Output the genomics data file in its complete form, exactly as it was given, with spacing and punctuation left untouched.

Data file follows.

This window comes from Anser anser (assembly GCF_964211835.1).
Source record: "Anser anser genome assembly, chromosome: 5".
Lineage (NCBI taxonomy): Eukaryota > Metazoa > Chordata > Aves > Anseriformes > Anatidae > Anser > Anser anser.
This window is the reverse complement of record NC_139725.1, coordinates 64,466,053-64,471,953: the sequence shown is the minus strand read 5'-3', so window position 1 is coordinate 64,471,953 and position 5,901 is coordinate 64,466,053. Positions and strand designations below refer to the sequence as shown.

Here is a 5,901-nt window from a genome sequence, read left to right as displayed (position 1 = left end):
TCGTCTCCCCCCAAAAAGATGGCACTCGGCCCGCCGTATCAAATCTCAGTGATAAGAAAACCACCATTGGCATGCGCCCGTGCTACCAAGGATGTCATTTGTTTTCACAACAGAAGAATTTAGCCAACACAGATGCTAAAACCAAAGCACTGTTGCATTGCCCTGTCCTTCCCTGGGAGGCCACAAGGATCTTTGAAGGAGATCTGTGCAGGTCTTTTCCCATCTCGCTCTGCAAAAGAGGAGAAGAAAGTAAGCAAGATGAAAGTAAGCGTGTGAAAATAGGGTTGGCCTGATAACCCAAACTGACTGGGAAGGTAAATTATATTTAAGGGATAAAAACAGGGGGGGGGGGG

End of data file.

This window comes from Anser anser (assembly GCF_964211835.1).
Source record: "Anser anser genome assembly, chromosome: 5".
Lineage (NCBI taxonomy): Eukaryota > Metazoa > Chordata > Aves > Anseriformes > Anatidae > Anser > Anser anser.
This window is the reverse complement of record NC_139725.1, coordinates 64,466,053-64,471,953: the sequence shown is the minus strand read 5'-3', so window position 1 is coordinate 64,471,953 and position 5,901 is coordinate 64,466,053. Positions and strand designations below refer to the sequence as shown.

Here is a 5,901-nt window from a genome sequence, read left to right as displayed (position 1 = left end):
TCGTCTCCCCCCAAAAAGATGGCACTCGGCCCGCCGTATCAAATCTCAGTGATAAGAAAACCACCATTGGCATGCGCCCGTGCTACCAAGGATGTCATTTGTTTTCACAACAGAAGAATTTAGCCAACACAGATGCTAAAACCAAAGCACTGTTGCATTGCCCTGTCCTTCCCTGGGAGGCCACAAGGATCTTTGAAGGAGATCTGTGCAGGTCTTTTCCCATCTCGCTCTGCAAAAGAGGAGAAGAAAGTAAGCAAGATGAAAGTAAGCGTGTGAAAATAGGGTTGGCCTGATAACCCAAACTGACTGGGAAGGTAAATTATATTTAAGGGATAAAAACAGGGGGGGGGGGG